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Article

Gordon Campbell

[Gr.: ‘high stone’]

Ancient Greek statue with a wooden body and the head and limbs made of stone (usually marble, sometimes limestone). This technique seems to have come into use in Greece at the end of the 6th century bc or the beginning of the 5th, and was predominantly, but not exclusively, employed for cult statues. The wooden bodies of acrolithic statues were covered in sheets of precious metal or draped with textiles regularly renewed in cult ceremonies. In ancient Greece the term acrolith (usually agalma akrolithos or xoanon akrolithos) was used relatively rarely, and is first attested in temple inventories of the 2nd century bc; Vitruvius uses it in Latin as a synonym for colossal statues. It was then reintroduced as a technical term by 18th-century antiquarians.

While the wooden bodies of ancient acroliths are not preserved, their stone extremities have occasionally survived and can be identified through specific characteristics of their technical manufacture (acrolithic heads, for example, have flat undersides, whereas heads fashioned for insertion into stone bodies were made with convex tenons). In the Hellenistic and Roman periods, the extent of stone elements can increase, so that for example the head and naked parts of the chest are made of one marble segment. The appearance of acroliths could be similar to chryselephantine (gold-ivory) statues, to which they may have offered a more cost-effective alternative, although it seems that other considerations, such as their role within the cult ritual, may have been of greater significance. Examples of surviving stone fragments from acroliths are a colossal head in the Ludovisi collection in Rome and an ...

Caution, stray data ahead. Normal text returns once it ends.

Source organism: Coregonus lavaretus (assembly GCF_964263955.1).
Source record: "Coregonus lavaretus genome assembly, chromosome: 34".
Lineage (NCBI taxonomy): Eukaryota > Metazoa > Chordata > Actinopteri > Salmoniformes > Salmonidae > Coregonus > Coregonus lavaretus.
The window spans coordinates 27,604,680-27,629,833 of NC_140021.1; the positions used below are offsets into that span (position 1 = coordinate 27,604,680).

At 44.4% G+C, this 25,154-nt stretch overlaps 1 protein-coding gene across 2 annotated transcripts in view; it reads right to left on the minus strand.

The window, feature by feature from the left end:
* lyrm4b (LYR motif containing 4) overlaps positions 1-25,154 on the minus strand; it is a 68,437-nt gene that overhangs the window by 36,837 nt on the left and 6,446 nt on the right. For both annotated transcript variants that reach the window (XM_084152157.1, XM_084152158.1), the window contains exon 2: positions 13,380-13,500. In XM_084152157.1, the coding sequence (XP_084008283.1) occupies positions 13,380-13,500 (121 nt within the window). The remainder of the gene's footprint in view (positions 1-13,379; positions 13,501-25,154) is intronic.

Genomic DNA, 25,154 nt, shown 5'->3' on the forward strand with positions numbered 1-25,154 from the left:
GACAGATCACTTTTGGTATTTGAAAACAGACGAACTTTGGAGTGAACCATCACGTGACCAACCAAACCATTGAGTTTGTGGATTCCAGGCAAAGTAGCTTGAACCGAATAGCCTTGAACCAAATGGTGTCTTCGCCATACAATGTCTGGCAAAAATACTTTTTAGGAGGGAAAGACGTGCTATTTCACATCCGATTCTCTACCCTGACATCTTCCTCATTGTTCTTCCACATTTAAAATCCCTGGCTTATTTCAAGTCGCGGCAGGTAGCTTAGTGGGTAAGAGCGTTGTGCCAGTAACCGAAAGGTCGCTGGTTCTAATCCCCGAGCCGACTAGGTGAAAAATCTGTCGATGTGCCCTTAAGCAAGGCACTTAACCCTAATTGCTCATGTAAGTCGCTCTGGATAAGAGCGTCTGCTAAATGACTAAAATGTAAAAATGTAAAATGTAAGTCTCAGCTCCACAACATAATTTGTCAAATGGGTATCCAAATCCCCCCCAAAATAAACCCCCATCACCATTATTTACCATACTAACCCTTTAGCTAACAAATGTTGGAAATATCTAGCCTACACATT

Article

Thorsten Opper

Elaborate monument erected by Octavian (later Augustus) in 29–27 bc on the Preveza Peninsula in Western Greece, north of the present-day town of Preveza, overlooking Cape Actium, to commemorate his naval victory over Mark Antony at Actium in 31 bc. The nearby city of Nikopolis (Gr.: ‘city of victory’) was founded for the same purpose at about the same time.

According to the historian Dio Cassius (Roman History LI.i.3), after his victory Octavian laid a foundation of square stones on the spot where he had pitched his tent, which he then adorned with the captured ships’ rams. On this foundation, according to Dio, Octavian established an open-air shrine dedicated to Apollo. Suetonius (Augustus xviii.2) and Strabo (Geography VII.vii.6) corroborate this evidence, although the trophy itself (with the ships’ rams) was, according to Suetonius, dedicated to Poseidon and Mars, presumably for their help during the battle. The hill itself was, according to Strabo, sacred to Apollo, and therefore the shrine was dedicated to him....

Article

Charles M. Edwards

[Hageladas]

(fl c. 520–c. 450 bc).

Greek sculptor. Said to be the teacher of Polykleitos, Myron and Pheidias, he was a bronze sculptor from Argos, active in the Late Archaic and Early Classical periods. His early works were statues at Olympia for victors of 520 bc, 516 bc and 507 bc. His monument at Delphi depicting captive Massapian women and horses may belong to the second quarter of the 5th century bc. The Zeus Ithomatas for the Messenians at Naupaktos was probably made in the 450s bc. A problem is posed by the date of his Herakles Alexikakos in Athens, said to be a dedication after the plague in the 420s bc. That has led to speculation on the existence of a second Ageladas. The dates of his Zeus Pais and Youthful Herakles at Aigion are unknown. The statues for the Messenians and at Aigion seem to have been under life-size since they were easily transportable. A sense of their appearance is given by coins that show statues with stances like that of the ...